Had you been at Northern Essex Community College on July 22, you would have noticed a steady stream of bike riders geared toward a vital destination. They were there pushing their pedals forward in the 19th annual Cycle for Shelter to benefit Emmaus and its mighty fight to curb homelessness in the community. No fewer than 225 cyclists took to the road — 100 of them engaged in a century (100-mile) ride and the others settling for 62 and 27 miles. The weather was bright and so were the spirits of the riders and the many volunteers and guests.

In case you didn’t know, this course made its way to the “Favorite 50” list in USA Bicycling Magazine.

The event was sponsored by Merrimack Valley Credit Union, BJ’s Wholesale Club, Pentucket Bank and 92.5 The River. Complimentary massages were provided by the Amesbury Center for Healing and foot spas were by The Body Shop at Home. When all was said and done, some $70,000 was raised through pledges and contributions for lifesaving programs for homeless families and individuals.

Since its formation in 1985, Emmaus has assisted nearly 18,000 men, women and children out of homelessness and into permanent housing, jobs and self-sufficiency. Ninety cents of every dollar goes directly to programs.

Take it from John Cote, 38, who arrived in a recumbent trike (3-wheeled bike) and did 100 miles in just over 5 hours. Not bad for a guy diagnosed with a brain tumor in 2004 that could have killed him. He suffered a stroke in the hospital seven hours after surgery.

“Doctors were ready to pull the plug on me,” he recalled. “I was basically a vegetable.”

Cote found solace in bicycling after following advice from a therapist. He’s been riding the trike for three years now and is gearing up for the Pan Mass Challenge on Aug. 4 — a 192-mile ride from Sturbridge to Provincetown to benefit the Jimmy Fund.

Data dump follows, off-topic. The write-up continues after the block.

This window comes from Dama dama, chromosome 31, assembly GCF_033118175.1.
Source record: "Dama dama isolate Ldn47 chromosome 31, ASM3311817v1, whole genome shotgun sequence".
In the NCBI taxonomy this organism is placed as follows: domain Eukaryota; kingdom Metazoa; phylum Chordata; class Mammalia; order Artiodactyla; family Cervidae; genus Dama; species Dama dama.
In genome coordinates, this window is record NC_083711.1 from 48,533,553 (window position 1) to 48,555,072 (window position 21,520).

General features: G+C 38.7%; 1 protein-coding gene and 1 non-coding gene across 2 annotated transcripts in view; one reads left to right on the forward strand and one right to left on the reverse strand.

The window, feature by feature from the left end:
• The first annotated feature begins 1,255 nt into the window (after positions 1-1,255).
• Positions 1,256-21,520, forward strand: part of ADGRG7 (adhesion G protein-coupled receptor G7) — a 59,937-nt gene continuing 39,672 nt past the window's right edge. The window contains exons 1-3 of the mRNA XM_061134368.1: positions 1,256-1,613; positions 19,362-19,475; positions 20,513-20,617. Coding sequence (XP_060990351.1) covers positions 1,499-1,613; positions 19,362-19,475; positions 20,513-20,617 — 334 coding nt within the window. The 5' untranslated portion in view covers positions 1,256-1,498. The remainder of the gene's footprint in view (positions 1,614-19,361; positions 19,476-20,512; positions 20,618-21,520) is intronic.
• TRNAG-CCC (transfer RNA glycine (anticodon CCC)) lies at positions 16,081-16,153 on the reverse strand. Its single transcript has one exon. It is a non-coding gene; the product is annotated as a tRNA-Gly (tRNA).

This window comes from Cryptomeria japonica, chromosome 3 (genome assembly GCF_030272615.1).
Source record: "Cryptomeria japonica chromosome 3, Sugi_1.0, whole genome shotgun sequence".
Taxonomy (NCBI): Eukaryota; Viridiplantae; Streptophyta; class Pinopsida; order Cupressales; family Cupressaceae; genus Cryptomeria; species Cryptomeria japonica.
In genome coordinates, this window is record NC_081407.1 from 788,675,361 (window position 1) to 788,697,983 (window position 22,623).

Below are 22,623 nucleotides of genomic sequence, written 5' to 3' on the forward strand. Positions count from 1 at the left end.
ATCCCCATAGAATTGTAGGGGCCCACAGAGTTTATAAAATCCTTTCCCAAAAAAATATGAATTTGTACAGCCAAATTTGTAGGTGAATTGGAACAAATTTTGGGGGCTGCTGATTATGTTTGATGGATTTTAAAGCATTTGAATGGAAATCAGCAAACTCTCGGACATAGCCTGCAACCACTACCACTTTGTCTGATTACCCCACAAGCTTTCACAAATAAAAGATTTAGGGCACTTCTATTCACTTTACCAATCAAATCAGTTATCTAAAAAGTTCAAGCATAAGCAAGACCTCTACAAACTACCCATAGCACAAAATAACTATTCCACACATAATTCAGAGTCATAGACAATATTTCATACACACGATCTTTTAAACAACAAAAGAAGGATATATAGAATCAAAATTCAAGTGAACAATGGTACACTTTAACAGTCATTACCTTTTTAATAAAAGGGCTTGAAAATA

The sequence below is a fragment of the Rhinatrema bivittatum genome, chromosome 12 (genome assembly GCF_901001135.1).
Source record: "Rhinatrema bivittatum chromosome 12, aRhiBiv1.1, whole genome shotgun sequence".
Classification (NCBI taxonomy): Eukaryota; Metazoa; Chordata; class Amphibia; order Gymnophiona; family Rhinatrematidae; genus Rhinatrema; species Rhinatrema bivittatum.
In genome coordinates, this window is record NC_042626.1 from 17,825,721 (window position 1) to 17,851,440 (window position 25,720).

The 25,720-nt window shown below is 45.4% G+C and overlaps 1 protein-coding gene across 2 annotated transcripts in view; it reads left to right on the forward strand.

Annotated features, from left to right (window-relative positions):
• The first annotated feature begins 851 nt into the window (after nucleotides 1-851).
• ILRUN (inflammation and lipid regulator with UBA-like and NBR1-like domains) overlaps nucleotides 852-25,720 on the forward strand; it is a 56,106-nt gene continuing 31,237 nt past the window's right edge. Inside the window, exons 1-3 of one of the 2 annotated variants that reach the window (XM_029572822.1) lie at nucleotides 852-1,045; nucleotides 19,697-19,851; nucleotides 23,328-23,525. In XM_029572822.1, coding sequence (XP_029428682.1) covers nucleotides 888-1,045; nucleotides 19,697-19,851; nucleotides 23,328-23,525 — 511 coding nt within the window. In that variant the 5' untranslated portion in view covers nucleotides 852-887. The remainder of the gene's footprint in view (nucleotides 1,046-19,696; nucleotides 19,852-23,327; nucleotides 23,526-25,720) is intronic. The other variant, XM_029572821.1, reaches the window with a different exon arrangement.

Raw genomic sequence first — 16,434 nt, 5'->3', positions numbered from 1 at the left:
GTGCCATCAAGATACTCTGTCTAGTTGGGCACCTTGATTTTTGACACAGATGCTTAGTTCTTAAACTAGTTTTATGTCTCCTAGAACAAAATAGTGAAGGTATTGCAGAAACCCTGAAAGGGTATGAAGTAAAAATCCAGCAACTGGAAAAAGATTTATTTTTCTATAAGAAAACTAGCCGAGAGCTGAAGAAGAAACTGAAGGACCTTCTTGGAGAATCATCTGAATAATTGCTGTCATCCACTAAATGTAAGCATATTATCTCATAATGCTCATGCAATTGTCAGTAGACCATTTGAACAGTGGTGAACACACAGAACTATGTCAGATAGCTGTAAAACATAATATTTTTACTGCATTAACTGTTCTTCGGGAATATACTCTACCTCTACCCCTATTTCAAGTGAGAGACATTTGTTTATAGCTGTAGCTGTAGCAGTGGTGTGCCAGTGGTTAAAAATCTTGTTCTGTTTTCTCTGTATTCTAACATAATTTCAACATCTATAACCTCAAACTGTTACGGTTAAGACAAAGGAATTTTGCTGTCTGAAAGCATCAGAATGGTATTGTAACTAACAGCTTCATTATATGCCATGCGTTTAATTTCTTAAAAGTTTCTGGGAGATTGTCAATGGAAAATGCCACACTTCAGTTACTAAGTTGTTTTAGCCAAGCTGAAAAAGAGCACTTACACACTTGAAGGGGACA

Twice he’s done the Best Buddies, a 94-mile distance from Boston to Hyannisport to benefit people with intellectual disabilities. This year alone, Cote has amassed 3,000 miles and it’s only August. Since his surgery, he’s biked 6,000 miles in all.

“I want other cyclists to respect me,” he said. “Cycling has vastly improved the quality of my life and instilled a ‘can-do’ attitude in me. I would have had many more health issues without it. Obstacles only have power over you when you give them that power. I haven’t.”

Century rides tend to be routine for others like John Takis, a 54-year-old pipefitter who does two to three of these distances a year, as well as five to six triathlons. Like others, he’s bullish about Emmaus.

“My wife (Maureen) and I volunteer to serve meals,” he said. “This is my favorite ride, given the scenery and how well organized the ride is. Volunteers do a tremendous job. Biking keeps me in touch with the environment and there’s no better way to appreciate nature.”

Massage therapist Kathy Valvanis, owner of Body Works, volunteered her time and by the time she was done, 10 cyclists had left her table. She found her career as both a biker and runner for the Merrimack Valley Striders.

The finishers came two, four and six at a time with as much zest as Tour de France riders. More than one cyclist admitted this was a destination ride for the more serious bikers around. Every finisher received a round of applause. Many of them were repeats. Others got the word over the Internet. Organizers like Gretchen Arntz, Rachel Thompson and Jeanine Murphy left no stone unturned in attracting a crowd.

They did it with an abundance of food to suit any appetite and enough raffle prizes to open a gift shop. They did it with a lot of sweat and hard work.

“A lot of physical exertion goes into it to help other people,” said Murphy, who’s been with Emmaus for 20 years. “Bikers love the course but more importantly, they love the cause.”

Others, like former Haverhill High cross country coach John Opolski and local road race organizer Dave LaBrode, complimented the Emmaus staff for a job well done.

A look of pride fell across the face of David Hartleb. As president of NECC, he felt a special joy to see his facility so well employed — and for good reason.

Hartleb is also chairman of the Emmaus board, and he showed up wearing two hats on this day.

With everyone’s help, new records can be set, new trails can be blazed and new initiatives can be formed to fight homelessness.

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